For 77-year-old classical Indian singer KJ Yesudas, a Christian by birth, his planned visit to Sree Padmanabha Swamy temple in Thiruvananthapuram will be a dream come true.

The temple authorities have already granted him permission to offer his prayers and it is up to the singer to decide the date of his visit to the shrine.

However, many Hindu devotees feel that Yesudas should not have to seek permission to enter the temple as they wake up to his devotional songs every day. For them, he is more a Hindu at heart than most Hindus. Moreover, since the doors of the famous Sabarimala and Mookambika shrines are always open to Yesudas, other temples should fmake the same gesture, they argue. But this is wishful thinking.

Forty-seven years after Yesudas sang a film song expressing his wish to see the deity of Guruvayur Sree Krishna temple, he is yet to hear a positive response from the temple authorities. He has since remained silent, hoping, it seems, that Lord Krishna will one day hear his prayers.

Interestingly, the same temple witnessed a non-violent protest (“satyagraha”) in 1930-31 demanding that Dalits be allowed into the shrine. Mahatma Gandhi described the protest as a “miracle of modern times.”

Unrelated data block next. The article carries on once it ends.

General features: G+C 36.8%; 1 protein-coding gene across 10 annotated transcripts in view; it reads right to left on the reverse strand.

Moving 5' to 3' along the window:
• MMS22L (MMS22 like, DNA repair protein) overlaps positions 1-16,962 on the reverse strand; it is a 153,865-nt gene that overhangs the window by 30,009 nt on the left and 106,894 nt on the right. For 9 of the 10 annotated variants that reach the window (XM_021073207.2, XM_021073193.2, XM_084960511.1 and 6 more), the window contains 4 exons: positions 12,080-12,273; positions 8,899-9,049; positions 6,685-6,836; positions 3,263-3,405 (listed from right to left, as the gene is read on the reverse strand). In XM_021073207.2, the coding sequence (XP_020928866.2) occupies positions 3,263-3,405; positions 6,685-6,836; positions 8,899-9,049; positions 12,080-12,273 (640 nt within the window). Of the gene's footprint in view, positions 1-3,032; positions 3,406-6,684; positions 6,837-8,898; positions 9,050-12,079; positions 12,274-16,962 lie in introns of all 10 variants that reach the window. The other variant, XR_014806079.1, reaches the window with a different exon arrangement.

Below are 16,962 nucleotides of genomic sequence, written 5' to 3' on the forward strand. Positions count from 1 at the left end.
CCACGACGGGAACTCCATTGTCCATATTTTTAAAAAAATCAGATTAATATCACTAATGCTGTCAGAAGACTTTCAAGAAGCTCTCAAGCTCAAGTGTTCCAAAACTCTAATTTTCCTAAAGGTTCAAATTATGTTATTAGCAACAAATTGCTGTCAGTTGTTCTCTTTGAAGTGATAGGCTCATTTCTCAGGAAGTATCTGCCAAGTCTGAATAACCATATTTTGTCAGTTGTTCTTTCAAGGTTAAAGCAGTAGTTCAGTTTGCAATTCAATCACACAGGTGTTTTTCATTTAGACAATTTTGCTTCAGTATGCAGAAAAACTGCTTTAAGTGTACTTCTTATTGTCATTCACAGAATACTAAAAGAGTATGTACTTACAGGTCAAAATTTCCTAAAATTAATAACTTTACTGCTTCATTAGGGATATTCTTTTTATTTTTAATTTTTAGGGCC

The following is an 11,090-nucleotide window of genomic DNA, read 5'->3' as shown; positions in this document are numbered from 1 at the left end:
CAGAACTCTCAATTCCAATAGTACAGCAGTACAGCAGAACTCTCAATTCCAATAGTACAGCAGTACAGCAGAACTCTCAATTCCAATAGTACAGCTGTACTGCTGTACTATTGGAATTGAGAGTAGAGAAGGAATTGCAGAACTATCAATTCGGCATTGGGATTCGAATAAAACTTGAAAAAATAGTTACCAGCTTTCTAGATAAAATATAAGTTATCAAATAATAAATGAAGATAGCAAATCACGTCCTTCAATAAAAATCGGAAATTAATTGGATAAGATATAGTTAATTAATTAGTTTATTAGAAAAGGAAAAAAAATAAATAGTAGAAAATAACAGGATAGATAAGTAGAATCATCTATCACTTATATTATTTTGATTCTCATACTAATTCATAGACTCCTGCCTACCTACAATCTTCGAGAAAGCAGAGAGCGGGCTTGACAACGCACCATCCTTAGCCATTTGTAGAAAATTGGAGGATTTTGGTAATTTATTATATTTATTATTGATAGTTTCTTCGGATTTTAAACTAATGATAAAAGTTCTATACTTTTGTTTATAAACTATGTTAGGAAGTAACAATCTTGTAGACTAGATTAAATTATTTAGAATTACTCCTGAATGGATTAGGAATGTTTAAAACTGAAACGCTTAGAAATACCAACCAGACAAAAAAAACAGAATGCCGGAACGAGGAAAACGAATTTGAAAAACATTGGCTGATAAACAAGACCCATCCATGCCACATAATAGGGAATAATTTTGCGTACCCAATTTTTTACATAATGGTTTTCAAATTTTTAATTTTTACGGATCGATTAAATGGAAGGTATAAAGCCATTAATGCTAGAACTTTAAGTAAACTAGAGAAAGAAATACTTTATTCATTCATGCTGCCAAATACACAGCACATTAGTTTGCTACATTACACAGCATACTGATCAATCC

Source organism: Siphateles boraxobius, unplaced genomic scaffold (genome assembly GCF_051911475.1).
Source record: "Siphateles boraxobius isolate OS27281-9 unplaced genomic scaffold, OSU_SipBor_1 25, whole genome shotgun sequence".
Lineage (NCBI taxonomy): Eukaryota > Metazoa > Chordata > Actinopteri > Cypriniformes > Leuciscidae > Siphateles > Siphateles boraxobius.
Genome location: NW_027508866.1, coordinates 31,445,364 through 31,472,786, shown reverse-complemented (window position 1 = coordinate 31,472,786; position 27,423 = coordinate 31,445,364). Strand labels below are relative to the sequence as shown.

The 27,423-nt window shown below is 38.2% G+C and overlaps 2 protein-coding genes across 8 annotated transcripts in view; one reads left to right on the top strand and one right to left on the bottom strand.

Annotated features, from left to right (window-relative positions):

Today, when people are divided by their narrow views of politics and religion, many Hindu devotees feel temples should take a more liberal view and permit non-Hindus who believe in Hinduism as a way of life to enter. What makes Yesudas a rallying point is his universal appeal as a singer and spiritual being who has proved over five decades of his singing career that music can bind religions together.

In fact, Yesudas began his singing career with a prayer song by the late social reformer Sree Narayana Guru warning people against division and hatred in the name of religion, caste and creed.  The singer recites this whenever he gets a chance to address the public. Recently, the nation honored him with the Padma Vibhushan award, the second-highest civilian honor.

The procedure for non-Hindus gaining temple entry is simple. They have to declare to temple authorities that they believe in Hindusim, its customs and rituals. For instance, they have to take a bath before entering the temple, abide by a simple dress code and keep their footwear outside the sanctum of the temple.

In Yesudas’ case, the decision to grant him permission to enter the temple was unanimous as the singer’s belief in Hinduism is well known, said temple executive officer V Ratheesan.

When asked about his proposed visit to Padmanabhaswamy temple, Yesudas said he was not in a great hurry. On Saturday, Vijayadashami Day, he was busy at his music school for children. On Sunday, he held a classical music concert in Thiruvananthapuram. So Yesudas’ temple visit may take place in the coming days.

“At 77, Yesu sings classical music for hours because of God’s blessings and his dedication to music. I wish all temples open their doors to this musical genius,” said E. Bhargavi, a retired teacher who has been following his career for decades.